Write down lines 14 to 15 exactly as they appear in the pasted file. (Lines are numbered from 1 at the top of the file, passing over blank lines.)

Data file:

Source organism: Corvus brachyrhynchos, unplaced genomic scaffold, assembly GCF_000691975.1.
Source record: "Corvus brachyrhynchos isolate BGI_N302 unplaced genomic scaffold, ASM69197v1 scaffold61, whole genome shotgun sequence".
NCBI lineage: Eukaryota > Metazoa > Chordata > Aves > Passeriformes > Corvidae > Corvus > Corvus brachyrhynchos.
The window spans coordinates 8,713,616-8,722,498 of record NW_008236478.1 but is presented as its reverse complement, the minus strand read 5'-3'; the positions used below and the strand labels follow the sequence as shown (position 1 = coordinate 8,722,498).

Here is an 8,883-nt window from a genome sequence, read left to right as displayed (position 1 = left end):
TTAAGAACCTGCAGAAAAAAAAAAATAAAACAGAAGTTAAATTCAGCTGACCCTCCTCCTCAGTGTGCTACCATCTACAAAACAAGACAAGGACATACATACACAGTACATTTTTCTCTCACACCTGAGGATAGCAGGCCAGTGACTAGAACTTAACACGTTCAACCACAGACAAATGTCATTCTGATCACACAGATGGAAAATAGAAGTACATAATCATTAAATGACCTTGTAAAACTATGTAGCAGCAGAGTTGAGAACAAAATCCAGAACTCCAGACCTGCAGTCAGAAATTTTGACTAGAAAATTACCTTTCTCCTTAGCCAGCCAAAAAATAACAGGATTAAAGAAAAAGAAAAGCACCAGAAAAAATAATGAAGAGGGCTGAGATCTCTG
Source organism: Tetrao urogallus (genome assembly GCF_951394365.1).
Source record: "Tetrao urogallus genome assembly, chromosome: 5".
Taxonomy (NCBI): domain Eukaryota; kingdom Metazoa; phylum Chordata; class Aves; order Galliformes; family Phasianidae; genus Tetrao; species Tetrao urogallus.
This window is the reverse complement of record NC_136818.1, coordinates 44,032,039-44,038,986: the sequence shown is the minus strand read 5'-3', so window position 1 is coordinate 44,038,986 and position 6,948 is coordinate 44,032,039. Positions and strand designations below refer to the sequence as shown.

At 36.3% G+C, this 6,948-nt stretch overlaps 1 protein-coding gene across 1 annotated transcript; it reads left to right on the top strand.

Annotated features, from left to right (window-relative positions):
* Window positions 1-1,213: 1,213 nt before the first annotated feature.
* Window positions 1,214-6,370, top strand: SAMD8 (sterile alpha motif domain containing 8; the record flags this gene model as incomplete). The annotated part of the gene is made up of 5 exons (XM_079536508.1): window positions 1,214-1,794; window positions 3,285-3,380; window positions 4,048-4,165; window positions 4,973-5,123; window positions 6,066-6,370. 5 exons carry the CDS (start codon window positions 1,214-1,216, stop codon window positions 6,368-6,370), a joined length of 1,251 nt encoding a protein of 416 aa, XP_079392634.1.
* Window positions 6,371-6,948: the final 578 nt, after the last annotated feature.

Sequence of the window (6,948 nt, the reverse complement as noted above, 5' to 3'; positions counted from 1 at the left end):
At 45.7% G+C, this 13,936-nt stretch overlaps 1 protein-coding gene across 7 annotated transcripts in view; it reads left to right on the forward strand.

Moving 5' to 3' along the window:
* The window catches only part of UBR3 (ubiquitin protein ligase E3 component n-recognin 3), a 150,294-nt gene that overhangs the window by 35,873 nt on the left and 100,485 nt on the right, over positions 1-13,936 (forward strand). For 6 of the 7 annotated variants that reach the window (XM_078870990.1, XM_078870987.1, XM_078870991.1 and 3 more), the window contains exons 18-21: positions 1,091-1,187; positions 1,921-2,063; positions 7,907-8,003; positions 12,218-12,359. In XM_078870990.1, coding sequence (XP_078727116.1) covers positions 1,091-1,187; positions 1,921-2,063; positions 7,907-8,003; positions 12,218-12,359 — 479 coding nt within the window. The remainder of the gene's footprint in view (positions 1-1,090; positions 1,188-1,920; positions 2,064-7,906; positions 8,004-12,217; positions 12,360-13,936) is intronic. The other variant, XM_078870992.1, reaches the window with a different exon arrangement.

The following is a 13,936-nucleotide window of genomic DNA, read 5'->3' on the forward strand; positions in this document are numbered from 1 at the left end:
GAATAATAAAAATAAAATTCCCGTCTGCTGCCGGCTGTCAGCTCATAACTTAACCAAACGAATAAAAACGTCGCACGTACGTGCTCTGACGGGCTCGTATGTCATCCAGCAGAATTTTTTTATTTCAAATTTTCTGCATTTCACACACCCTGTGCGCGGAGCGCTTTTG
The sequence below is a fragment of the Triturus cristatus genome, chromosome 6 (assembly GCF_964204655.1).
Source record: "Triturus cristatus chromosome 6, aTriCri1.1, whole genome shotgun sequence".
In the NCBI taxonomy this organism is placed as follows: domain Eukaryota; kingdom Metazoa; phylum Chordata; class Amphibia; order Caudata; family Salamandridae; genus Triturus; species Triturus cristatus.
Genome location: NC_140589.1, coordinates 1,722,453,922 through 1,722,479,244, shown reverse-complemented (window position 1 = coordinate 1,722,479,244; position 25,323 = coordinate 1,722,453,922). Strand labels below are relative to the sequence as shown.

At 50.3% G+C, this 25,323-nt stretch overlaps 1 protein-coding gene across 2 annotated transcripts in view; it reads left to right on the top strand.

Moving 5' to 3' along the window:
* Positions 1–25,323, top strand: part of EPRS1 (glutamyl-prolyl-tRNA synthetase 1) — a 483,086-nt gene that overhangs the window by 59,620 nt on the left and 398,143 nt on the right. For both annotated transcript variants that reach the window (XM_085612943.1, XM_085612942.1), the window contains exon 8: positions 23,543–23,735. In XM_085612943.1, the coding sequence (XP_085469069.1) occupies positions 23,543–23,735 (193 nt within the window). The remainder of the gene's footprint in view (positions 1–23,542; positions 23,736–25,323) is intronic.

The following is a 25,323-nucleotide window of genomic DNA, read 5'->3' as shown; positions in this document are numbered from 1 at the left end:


* Window positions 1,214-6,370, top strand: SAMD8 (sterile alpha motif domain containing 8; the record flags this gene model as incomplete). The annotated part of the gene is made up of 5 exons (XM_079536508.1): window positions 1,214-1,794; window positions 3,285-3,380; window positions 4,048-4,165; window positions 4,973-5,123; window positions 6,066-6,370. 5 exons carry the CDS (start codon window positions 1,214-1,216, stop codon window positions 6,368-6,370), a joined length of 1,251 nt encoding a protein of 416 aa, XP_079392634.1.
* Window positions 6,371-6,948: the final 578 nt, after the last annotated feature.